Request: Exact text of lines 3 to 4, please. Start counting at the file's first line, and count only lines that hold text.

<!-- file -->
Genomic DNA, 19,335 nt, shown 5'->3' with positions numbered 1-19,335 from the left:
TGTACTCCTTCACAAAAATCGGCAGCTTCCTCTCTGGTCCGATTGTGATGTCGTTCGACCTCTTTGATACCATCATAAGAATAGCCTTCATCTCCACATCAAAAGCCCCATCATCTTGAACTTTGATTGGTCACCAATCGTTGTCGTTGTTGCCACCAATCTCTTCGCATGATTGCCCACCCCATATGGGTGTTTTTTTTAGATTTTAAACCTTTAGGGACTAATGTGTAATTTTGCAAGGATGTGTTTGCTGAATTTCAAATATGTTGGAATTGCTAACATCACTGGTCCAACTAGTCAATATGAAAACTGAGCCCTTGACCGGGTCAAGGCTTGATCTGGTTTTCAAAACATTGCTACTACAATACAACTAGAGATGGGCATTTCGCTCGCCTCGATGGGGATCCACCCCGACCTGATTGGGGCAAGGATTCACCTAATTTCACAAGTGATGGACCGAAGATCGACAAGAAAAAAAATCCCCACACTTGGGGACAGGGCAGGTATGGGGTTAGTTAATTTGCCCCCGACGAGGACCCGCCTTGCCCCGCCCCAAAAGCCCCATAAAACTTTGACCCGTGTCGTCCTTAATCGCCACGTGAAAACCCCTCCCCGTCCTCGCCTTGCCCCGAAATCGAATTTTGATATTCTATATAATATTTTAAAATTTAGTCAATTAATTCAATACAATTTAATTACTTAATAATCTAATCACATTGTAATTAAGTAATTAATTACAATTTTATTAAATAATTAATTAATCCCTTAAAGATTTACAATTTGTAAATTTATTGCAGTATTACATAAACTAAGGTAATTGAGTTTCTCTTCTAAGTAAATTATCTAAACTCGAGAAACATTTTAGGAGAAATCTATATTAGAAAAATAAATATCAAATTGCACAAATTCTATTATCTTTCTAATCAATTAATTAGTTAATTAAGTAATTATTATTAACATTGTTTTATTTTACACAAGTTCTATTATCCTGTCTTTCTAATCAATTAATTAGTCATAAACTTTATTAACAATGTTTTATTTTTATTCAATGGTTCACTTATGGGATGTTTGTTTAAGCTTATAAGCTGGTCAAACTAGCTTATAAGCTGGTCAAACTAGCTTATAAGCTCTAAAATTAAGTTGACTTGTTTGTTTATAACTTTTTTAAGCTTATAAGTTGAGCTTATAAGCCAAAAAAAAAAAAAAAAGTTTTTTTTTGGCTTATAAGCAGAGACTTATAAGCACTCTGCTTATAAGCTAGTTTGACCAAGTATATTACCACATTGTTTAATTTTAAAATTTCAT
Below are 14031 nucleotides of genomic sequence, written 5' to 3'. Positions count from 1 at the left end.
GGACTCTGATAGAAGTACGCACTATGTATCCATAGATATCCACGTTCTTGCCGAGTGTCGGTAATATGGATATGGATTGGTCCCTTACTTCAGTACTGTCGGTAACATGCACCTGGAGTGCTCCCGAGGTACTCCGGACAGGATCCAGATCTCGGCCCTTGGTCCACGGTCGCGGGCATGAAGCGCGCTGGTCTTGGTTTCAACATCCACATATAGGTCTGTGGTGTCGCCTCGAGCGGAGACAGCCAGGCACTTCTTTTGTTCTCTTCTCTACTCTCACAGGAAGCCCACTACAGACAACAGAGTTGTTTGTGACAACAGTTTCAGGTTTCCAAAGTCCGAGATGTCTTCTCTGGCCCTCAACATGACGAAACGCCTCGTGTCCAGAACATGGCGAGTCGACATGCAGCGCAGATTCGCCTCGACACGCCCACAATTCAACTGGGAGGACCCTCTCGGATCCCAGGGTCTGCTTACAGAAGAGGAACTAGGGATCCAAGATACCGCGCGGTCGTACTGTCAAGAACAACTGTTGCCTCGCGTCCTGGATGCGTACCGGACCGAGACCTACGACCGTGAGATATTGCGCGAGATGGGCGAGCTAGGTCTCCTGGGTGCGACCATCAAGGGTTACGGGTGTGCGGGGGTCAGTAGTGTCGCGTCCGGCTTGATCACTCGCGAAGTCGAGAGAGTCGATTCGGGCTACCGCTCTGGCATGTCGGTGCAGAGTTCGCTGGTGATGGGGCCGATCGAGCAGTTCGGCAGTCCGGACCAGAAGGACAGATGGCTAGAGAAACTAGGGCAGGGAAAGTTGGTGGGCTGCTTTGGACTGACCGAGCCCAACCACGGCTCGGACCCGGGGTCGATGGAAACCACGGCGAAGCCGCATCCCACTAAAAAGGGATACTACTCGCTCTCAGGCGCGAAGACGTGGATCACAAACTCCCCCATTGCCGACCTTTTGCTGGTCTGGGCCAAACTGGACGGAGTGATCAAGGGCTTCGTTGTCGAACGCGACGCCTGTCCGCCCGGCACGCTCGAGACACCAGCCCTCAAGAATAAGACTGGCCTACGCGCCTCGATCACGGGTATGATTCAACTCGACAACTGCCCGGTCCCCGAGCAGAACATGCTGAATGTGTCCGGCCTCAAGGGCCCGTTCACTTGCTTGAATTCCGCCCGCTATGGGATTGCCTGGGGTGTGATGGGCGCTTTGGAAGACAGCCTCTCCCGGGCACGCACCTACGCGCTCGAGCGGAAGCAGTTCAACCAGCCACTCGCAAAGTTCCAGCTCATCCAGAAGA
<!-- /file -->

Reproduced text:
Below are 14031 nucleotides of genomic sequence, written 5' to 3'. Positions count from 1 at the left end.
GGACTCTGATAGAAGTACGCACTATGTATCCATAGATATCCACGTTCTTGCCGAGTGTCGGTAATATGGATATGGATTGGTCCCTTACTTCAGTACTGTCGGTAACATGCACCTGGAGTGCTCCCGAGGTACTCCGGACAGGATCCAGATCTCGGCCCTTGGTCCACGGTCGCGGGCATGAAGCGCGCTGGTCTTGGTTTCAACATCCACATATAGGTCTGTGGTGTCGCCTCGAGCGGAGACAGCCAGGCACTTCTTTTGTTCTCTTCTCTACTCTCACAGGAAGCCCACTACAGACAACAGAGTTGTTTGTGACAACAGTTTCAGGTTTCCAAAGTCCGAGATGTCTTCTCTGGCCCTCAACATGACGAAACGCCTCGTGTCCAGAACATGGCGAGTCGACATGCAGCGCAGATTCGCCTCGACACGCCCACAATTCAACTGGGAGGACCCTCTCGGATCCCAGGGTCTGCTTACAGAAGAGGAACTAGGGATCCAAGATACCGCGCGGTCGTACTGTCAAGAACAACTGTTGCCTCGCGTCCTGGATGCGTACCGGACCGAGACCTACGACCGTGAGATATTGCGCGAGATGGGCGAGCTAGGTCTCCTGGGTGCGACCATCAAGGGTTACGGGTGTGCGGGGGTCAGTAGTGTCGCGTCCGGCTTGATCACTCGCGAAGTCGAGAGAGTCGATTCGGGCTACCGCTCTGGCATGTCGGTGCAGAGTTCGCTGGTGATGGGGCCGATCGAGCAGTTCGGCAGTCCGGACCAGAAGGACAGATGGCTAGAGAAACTAGGGCAGGGAAAGTTGGTGGGCTGCTTTGGACTGACCGAGCCCAACCACGGCTCGGACCCGGGGTCGATGGAAACCACGGCGAAGCCGCATCCCACTAAAAAGGGATACTACTCGCTCTCAGGCGCGAAGACGTGGATCACAAACTCCCCCATTGCCGACCTTTTGCTGGTCTGGGCCAAACTGGACGGAGTGATCAAGGGCTTCGTTGTCGAACGCGACGCCTGTCCGCCCGGCACGCTCGAGACACCAGCCCTCAAGAATAAGACTGGCCTACGCGCCTCGATCACGGGTATGATTCAACTCGACAACTGCCCGGTCCCCGAGCAGAACATGCTGAATGTGTCCGGCCTCAAGGGCCCGTTCACTTGCTTGAATTCCGCCCGCTATGGGATTGCCTGGGGTGTGATGGGCGCTTTGGAAGACAGCCTCTCCCGGGCACGCACCTACGCGCTCGAGCGGAAGCAGTTCAACCAGCCACTCGCAAAGTTCCAGCTCATCCAGAAGA